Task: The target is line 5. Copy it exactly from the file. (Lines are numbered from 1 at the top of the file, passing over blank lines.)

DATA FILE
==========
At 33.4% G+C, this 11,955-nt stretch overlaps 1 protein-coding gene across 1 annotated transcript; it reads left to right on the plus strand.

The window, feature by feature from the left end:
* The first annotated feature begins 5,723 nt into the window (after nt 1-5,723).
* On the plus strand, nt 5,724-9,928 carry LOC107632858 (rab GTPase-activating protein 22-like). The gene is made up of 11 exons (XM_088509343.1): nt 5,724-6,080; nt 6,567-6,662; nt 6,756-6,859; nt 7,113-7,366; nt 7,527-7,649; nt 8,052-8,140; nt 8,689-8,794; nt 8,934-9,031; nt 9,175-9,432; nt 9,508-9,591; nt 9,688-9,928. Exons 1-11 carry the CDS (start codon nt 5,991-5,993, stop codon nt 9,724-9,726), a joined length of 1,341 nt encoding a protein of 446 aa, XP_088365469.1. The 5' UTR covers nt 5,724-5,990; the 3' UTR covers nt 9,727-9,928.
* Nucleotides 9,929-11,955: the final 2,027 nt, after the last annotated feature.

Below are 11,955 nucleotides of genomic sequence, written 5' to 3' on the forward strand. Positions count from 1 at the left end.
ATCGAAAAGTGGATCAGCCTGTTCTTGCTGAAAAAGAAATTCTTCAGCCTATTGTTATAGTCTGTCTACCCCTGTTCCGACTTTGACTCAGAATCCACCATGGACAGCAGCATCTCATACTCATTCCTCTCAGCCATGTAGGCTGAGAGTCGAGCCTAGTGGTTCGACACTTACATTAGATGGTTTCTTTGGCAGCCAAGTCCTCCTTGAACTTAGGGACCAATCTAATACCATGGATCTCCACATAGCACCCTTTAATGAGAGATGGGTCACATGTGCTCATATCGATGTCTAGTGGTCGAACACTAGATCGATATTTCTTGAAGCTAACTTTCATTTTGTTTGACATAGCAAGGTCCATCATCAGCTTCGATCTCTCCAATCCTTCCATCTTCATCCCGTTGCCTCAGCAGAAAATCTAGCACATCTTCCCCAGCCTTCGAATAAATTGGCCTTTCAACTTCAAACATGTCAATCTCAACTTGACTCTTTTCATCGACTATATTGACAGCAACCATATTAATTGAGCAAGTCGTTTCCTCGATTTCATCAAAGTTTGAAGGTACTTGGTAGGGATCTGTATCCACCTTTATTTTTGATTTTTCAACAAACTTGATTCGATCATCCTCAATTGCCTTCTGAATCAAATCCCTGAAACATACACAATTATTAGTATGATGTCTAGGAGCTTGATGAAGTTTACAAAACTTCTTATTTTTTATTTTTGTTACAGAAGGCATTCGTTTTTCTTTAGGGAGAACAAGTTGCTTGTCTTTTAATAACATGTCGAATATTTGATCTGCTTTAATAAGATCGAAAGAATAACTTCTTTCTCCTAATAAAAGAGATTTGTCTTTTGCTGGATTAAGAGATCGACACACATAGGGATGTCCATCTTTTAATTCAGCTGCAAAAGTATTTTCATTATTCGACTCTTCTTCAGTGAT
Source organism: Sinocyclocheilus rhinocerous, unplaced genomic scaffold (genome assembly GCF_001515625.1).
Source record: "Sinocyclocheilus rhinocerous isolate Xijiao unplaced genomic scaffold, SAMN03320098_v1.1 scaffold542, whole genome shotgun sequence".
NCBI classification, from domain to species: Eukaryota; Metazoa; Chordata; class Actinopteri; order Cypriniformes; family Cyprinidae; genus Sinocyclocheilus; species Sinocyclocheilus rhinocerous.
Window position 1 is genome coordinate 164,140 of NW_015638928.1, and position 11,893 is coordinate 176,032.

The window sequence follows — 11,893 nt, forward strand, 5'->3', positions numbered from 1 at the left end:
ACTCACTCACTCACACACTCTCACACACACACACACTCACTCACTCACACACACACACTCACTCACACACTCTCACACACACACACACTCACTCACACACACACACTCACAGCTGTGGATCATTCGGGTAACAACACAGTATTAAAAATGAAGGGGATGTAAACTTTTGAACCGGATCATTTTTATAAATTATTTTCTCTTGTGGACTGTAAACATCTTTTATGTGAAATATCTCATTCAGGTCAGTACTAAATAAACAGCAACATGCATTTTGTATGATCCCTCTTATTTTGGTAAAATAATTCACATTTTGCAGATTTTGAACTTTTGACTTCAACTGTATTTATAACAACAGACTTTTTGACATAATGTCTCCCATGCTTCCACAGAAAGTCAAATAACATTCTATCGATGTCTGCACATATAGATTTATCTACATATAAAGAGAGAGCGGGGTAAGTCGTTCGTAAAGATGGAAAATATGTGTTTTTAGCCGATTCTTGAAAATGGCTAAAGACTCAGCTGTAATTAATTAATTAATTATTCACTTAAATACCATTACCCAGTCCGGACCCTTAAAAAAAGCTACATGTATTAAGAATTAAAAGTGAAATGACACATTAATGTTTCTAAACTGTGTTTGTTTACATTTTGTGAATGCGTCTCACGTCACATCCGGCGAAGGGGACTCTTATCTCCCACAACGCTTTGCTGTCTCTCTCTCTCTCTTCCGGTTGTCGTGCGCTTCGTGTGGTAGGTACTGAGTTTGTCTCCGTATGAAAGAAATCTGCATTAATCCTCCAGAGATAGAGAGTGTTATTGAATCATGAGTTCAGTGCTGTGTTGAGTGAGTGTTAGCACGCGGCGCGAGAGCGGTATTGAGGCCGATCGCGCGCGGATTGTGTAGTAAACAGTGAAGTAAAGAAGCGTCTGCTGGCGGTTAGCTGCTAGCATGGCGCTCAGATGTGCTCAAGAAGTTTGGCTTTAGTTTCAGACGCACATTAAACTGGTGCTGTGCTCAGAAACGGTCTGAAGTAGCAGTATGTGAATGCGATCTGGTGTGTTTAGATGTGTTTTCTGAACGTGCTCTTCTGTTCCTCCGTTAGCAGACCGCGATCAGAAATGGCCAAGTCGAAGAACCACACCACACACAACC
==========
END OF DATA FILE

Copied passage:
* Nucleotides 9,929-11,955: the final 2,027 nt, after the last annotated feature.